But it is not all gloom. Mr Pack is adamant that livestock markets have a future. For many it is the only effective way to channel stock from breeders to finishers in rural areas. However, some changes must happen. The continual passing of stock from rearer to fattener to finisher must end if farming is to stay profitable.
"The industry may shake down to just one move from a rearer to a finisher in future, just like in America. But I dont see breeder/finishers as being the future. It doesnt pay to finish some stock on certain farms."
As well as still being important for store animals – those requiring further feeding before slaughter – the livestock ring with its many buyers, including local butchers, wholesalers and dealers, allows meat buyers to pick animals which suit their need from the myriad of stock coming off farms. It has often been said, but these inevitably differ in size and shape.
The most important reason for maintaining the local mart is its role in ensuring fair competition to set the value of stock; an argument supported strongly by almost all farmer-representative groups.
Mr Pack is in full agreement: "The auction system also provides the basis for price fixing in all other forms of livestock marketing…its important at least 15-20% of prime cattle continue to be sold by live auction to do that in future."
Abattoirs also support the need to maintain auction numbers, albeit to a lesser extent. Many use it to top up weekly kills to accurately meet the demand of their processing and retailing customers. There are supporters. Tim Bastable of Midland Meat Packers, which processes about 2500 cattle a week for major retailers, described the auction mart in this respect as a "useful" management tool.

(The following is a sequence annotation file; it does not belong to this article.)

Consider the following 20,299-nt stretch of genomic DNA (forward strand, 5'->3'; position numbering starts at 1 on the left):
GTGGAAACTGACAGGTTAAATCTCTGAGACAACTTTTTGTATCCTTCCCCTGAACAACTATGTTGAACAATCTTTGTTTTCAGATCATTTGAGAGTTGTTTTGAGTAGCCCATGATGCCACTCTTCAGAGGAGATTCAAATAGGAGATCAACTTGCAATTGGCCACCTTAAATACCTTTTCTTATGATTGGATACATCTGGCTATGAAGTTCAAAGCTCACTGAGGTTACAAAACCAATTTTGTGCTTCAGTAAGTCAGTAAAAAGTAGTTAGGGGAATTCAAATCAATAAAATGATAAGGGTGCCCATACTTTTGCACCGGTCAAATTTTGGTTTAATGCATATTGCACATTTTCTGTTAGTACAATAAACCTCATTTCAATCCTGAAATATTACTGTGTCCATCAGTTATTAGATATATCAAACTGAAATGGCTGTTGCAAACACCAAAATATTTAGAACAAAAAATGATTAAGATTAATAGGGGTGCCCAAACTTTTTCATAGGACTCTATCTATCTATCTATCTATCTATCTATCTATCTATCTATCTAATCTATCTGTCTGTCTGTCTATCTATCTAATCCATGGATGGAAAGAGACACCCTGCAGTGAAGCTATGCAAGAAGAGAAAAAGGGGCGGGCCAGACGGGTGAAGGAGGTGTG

Direct to plants
Over the next five years, industry estimates suggest that while the proportion of pigs being sold direct to meat plants is unlikely to change, both beef and sheep numbers will increase gradually to between 50%-70%, suggest auctioneers.
But it wont necessarily mark the end of auction markets. If retailers force through a decision to abandon markets altogether they could face being labelled as being instrumental in ruining farming communities and rural trade. "They dare not risk a backlash from consumers," warns one industry insider.
Perhaps the most radical development is Sainsburys intention to look beyond the shop floor to the advent of home shopping. The company expects 5-10% of households within the M25 urban area to shop from the sofa regularly within 5-10 years and is developing regional picking centres, according its chief executive Dino Adriano.
That, along with general scaling down in the number of suppliers, will see greater rationalisation in distribution of goods. So how does this affect the future for markets?
Simply put, the meat trade needs to streamline its supply routes to stay competitive. Meat processors and wholesalers may look to markets to supply a larger number of supermarket-type stock on any auction day, or to act as collection centres, to simplify the supply of stock from farm to factory, argues Mr Pack.
It is clear that change is unstoppable, as is our desire for different and novel food products. Just as farms have to rationalise, so will markets if they are to survive. Their prize, just like that of a championship stockman in a Smithfield ring, is to be the best provider of livestock to their meat-buying customers.